Studies Find Students Learn More by 'Acting Out' Text
While most readers might think of curling up in a quiet place with a good book, a new series of studies suggests young students may comprehend more if they take a more active approach to reading.
A series of experiments by researchers at Arizona State University in Tempe and the University of Wisconsin-Madison suggests that students can understand and infer more by physically acting out text—either in real life or virtually—than by reading alone.
In the most recent of the experiments, published in the June issue of the journal Scientific Studies of Reading, researchers found that elementary mathematics students who acted out text in word problems were more accurate and less distracted than those who didn’t.
“We know that children have difficulty doing story problems” in math, said Arthur M. Glenberg, a psychologist and the studies’ lead author. “The idea is if we can help children understand the story better, they will understand the story problem better.”
Both the math study and earlier experiments on basic reading comprehension explore the concept that students “embody” what they read in order to understand it.
Embodied, or grounded, cognition posits that meaning in language comes when words or phrases are mentally mapped onto memories of real experiences and perceptions. The concept’s popularity has had a surge of support thanks to recent brain-imaging research such as a seminal 2004 study published in the journal Neuron. That study, by the Medical Research Council in Cambridge, England, found that reading action words like “kick” or “lick” activated motor areas of the brain associated with moving the foot or tongue.
“When people started seeing the evidence that the brain really works in an embodied way, that coupled with the neuroscience really got people’s attention,” said Lawrence W. Barsalou, a psychologist at Emory University, in Atlanta. Though not part of the studies, he also researches embodied cognition.
Studies since then have found that people process more-abstract words and sentences similarly, and even conceptualize words spatially based on where they likely would be in real life, such as the word “wheel” being toward the ground.
“When we as readers are thinking about what we’re reading, we are embodying it even if we aren’t literally moving our arms. We are calling upon our experiences,” said Mr. Glenberg. “Good readers are doing things like that all the time, but it’s not quite as conscious when they are doing it in domains they understand because they are doing it so quickly.”
Yet the Arizona and Wisconsin researchers found this learning process can lead to a disconnect for some students between oral and written language. Babies often learn spoken words coupled with actions or objects; a mother tells her child to “wave bye-bye,” while waving herself, or a father asks, “Do you want your bear?” while holding the stuffed animal.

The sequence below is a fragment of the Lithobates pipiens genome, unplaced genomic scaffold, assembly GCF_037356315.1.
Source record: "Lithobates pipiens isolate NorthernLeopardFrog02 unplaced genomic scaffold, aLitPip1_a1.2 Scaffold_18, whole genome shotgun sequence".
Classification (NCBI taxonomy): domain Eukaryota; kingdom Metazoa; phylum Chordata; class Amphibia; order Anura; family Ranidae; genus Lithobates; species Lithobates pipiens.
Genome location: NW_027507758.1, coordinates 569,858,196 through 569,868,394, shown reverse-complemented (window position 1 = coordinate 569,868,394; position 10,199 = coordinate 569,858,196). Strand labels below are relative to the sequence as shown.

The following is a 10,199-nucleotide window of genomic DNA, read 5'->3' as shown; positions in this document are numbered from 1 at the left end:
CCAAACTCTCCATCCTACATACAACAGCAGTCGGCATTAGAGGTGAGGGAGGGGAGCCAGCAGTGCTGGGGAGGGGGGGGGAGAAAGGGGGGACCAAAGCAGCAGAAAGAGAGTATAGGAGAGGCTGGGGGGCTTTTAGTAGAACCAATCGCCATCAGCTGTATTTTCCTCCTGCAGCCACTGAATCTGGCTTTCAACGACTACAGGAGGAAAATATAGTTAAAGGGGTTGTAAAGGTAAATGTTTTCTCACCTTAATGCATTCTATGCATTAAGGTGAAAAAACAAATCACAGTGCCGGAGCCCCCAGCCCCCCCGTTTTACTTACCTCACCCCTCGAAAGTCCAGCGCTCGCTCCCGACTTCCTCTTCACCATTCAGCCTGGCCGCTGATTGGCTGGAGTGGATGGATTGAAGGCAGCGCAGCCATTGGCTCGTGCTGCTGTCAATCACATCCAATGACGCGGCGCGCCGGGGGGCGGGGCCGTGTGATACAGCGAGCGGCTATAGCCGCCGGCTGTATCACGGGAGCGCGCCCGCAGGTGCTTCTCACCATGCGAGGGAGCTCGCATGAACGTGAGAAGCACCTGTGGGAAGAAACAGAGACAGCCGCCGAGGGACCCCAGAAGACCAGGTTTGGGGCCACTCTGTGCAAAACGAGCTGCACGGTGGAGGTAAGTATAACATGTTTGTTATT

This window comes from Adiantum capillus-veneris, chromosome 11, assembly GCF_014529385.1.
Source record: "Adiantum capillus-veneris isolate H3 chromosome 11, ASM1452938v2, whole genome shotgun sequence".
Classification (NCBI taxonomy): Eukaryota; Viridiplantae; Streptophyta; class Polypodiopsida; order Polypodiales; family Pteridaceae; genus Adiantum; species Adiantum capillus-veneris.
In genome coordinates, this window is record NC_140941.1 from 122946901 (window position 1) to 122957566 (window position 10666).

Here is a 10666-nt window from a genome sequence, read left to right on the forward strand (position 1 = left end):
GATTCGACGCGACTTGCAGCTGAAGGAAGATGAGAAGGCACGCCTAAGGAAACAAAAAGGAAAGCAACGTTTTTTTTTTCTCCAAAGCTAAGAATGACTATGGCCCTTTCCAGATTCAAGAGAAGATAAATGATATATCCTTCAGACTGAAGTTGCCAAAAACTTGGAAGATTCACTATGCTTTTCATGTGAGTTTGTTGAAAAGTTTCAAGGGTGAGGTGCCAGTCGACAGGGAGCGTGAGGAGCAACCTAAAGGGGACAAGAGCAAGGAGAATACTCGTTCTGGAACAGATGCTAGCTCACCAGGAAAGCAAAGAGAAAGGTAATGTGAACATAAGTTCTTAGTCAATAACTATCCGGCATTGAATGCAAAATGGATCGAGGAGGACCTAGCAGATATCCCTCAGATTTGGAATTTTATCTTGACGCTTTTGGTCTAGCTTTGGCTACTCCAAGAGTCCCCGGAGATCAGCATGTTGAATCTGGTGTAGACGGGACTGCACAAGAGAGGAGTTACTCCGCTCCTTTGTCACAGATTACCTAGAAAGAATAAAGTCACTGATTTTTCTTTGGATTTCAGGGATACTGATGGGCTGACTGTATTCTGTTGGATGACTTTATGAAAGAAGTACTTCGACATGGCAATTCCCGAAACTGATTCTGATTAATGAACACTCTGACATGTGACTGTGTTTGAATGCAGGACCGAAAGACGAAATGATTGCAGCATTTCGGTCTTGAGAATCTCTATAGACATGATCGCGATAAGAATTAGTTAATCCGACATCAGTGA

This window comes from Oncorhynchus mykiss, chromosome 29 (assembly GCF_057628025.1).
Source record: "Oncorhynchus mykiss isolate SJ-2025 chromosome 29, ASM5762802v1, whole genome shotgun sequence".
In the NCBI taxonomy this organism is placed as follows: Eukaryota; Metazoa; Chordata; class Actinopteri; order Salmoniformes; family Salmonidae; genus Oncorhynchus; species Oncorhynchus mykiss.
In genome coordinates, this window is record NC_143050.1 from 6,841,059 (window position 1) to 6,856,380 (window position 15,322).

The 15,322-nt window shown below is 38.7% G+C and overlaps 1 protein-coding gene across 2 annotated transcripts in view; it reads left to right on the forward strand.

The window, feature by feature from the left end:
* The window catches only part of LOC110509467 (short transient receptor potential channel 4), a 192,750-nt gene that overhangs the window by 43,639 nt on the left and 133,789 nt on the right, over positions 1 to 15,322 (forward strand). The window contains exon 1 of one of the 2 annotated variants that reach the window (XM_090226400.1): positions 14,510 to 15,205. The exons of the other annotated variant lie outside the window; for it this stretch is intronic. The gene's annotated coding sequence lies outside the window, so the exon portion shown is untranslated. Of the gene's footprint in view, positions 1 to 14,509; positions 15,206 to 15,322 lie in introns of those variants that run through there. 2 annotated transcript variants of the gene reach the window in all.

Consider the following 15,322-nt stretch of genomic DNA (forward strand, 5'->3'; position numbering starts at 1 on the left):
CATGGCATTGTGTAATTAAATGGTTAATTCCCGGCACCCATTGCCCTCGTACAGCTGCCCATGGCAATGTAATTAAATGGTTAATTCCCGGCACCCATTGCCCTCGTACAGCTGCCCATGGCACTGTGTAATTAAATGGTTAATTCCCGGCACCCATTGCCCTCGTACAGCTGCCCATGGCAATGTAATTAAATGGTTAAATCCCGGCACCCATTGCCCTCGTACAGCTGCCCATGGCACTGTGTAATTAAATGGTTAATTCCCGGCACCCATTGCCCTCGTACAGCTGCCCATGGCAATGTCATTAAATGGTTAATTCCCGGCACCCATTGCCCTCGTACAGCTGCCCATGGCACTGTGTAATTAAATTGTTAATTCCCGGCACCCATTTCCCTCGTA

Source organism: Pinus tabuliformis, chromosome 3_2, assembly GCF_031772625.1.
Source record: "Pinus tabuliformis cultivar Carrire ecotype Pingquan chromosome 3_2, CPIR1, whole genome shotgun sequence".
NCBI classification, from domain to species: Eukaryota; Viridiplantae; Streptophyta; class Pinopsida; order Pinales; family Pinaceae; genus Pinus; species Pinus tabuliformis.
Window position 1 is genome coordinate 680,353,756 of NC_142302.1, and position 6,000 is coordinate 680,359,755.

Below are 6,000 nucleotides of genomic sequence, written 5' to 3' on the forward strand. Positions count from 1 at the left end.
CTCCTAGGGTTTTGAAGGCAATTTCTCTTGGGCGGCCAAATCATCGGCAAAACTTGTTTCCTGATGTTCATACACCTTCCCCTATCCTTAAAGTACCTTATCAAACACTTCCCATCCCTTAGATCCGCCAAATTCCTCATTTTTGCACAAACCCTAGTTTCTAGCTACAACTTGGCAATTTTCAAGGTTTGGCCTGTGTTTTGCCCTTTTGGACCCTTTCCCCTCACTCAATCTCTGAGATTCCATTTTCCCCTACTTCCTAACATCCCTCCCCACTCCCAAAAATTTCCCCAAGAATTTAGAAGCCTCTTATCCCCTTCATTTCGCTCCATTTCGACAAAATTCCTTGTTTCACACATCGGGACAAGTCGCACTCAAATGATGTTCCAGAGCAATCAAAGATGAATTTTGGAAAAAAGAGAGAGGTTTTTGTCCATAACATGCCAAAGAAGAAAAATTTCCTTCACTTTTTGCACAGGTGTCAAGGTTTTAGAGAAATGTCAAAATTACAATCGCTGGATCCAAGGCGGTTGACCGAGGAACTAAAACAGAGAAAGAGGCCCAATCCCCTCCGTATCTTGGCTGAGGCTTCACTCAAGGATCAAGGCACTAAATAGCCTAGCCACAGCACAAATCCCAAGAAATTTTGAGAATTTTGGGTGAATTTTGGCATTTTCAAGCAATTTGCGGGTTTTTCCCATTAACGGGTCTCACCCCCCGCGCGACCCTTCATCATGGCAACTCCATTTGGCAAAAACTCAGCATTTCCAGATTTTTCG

By contrast, the authors found, students may learn to read words divorced from the actions or concepts they represent. Teaching students to make those connections may help them understand a narrative better, the scholars said.
A 2009 study analyzed 53 1st and 2nd graders in Wisconsin’s Madison Metropolitan School District. Researchers asked each of the children to read a series of short stories about farm life. The control students simply repeated aloud key sentences, while students in the experimental group acted out the sentences by either physically moving toys on a desk or by dragging pictures of the toys on a computer screen. A week later, control students were taught to silently reread while the targeted student were told to imagine moving the toys as they had the prior week, while reading one new story about the farm and one story about a new topic.
Researchers found that the students who acted out the sentences, either through toys or by computer, had better comprehension than the control students and were also better able to make inferences about the text.
The more-recent math study followed the same format with 97 3rd and 4th graders using math story problems instead of the farm scenario. Researchers found students who acted out the story and then learned to visualize it mentally were significantly more likely than the control group to answer the problems correctly, in large part because the students were 35 percent less likely to be distracted by irrelevant numbers or other information than students who did not act out the text. Forcing the students to think through the story helped them weed out what information related to the math question, Mr. Glenberg said.
Scott C. Marley, an assistant professor of educational psychology at the University of New Mexico, in Albuquerque, who also studies math interventions, said the experiments offer a “key notion, that you can learn to imagine the manipulation,” but he cautioned that it will require larger student studies, preferably with brain measurements, to prove that students’ gains come from embodying the stories.
Mr. Glenberg and his colleagues are now discussing a large-scale trial of their computer-based intervention with the New York City-based education publishing company Macmillan/McGraw-Hill.
Vol. 30, Issue 36, Page 18